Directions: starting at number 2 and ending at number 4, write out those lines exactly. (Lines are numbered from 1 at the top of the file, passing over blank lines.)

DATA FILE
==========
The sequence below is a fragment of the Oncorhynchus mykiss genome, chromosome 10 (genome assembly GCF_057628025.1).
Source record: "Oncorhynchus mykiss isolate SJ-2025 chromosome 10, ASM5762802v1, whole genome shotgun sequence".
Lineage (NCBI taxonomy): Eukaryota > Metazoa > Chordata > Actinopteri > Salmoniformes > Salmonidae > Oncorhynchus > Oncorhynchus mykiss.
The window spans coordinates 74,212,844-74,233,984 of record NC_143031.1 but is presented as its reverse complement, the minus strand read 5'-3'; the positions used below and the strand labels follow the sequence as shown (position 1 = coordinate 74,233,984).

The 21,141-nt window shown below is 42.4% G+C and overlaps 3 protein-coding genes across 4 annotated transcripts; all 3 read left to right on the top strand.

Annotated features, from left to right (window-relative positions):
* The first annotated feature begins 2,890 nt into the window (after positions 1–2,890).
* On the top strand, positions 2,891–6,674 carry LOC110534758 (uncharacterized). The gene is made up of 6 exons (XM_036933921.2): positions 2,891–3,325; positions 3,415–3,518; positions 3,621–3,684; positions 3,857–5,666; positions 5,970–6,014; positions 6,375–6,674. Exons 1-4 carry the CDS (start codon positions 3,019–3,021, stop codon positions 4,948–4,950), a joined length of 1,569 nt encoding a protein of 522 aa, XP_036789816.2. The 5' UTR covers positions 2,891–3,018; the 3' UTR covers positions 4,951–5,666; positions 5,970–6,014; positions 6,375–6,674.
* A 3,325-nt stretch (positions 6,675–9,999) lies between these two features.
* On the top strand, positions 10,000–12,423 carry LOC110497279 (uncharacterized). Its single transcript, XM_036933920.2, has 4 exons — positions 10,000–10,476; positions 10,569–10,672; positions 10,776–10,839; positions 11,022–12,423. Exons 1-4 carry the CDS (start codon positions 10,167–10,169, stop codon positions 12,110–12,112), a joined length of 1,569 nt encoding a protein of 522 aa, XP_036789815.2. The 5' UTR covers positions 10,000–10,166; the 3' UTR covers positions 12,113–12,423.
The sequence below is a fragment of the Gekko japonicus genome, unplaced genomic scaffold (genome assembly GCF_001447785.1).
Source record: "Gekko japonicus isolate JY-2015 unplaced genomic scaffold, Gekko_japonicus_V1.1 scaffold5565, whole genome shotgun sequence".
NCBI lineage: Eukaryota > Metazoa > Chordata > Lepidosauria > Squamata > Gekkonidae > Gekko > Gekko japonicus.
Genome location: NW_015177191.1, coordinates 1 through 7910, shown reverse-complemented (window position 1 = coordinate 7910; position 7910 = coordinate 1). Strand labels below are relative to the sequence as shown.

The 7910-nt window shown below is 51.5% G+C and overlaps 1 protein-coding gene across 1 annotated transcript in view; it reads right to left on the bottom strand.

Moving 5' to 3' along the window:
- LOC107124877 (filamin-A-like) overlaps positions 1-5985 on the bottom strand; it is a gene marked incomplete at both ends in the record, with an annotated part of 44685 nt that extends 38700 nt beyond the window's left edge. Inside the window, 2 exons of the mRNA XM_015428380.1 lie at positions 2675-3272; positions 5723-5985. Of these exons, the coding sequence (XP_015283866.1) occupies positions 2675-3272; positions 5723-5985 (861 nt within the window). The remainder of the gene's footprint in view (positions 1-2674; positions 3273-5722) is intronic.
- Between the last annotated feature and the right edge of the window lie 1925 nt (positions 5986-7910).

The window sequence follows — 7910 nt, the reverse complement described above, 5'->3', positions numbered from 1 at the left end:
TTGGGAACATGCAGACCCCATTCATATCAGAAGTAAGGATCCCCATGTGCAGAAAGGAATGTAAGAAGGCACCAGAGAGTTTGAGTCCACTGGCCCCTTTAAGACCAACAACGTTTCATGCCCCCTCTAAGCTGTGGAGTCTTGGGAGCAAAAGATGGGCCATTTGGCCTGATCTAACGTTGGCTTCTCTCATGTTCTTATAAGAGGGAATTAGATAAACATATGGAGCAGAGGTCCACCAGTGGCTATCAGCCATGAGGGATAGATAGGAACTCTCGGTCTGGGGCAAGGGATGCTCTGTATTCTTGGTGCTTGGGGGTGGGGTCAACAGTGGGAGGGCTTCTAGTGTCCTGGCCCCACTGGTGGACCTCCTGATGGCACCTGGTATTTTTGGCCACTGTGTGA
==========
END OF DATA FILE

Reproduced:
Source record: "Oncorhynchus mykiss isolate SJ-2025 chromosome 10, ASM5762802v1, whole genome shotgun sequence".
Lineage (NCBI taxonomy): Eukaryota > Metazoa > Chordata > Actinopteri > Salmoniformes > Salmonidae > Oncorhynchus > Oncorhynchus mykiss.
The window spans coordinates 74,212,844-74,233,984 of record NC_143031.1 but is presented as its reverse complement, the minus strand read 5'-3'; the positions used below and the strand labels follow the sequence as shown (position 1 = coordinate 74,233,984).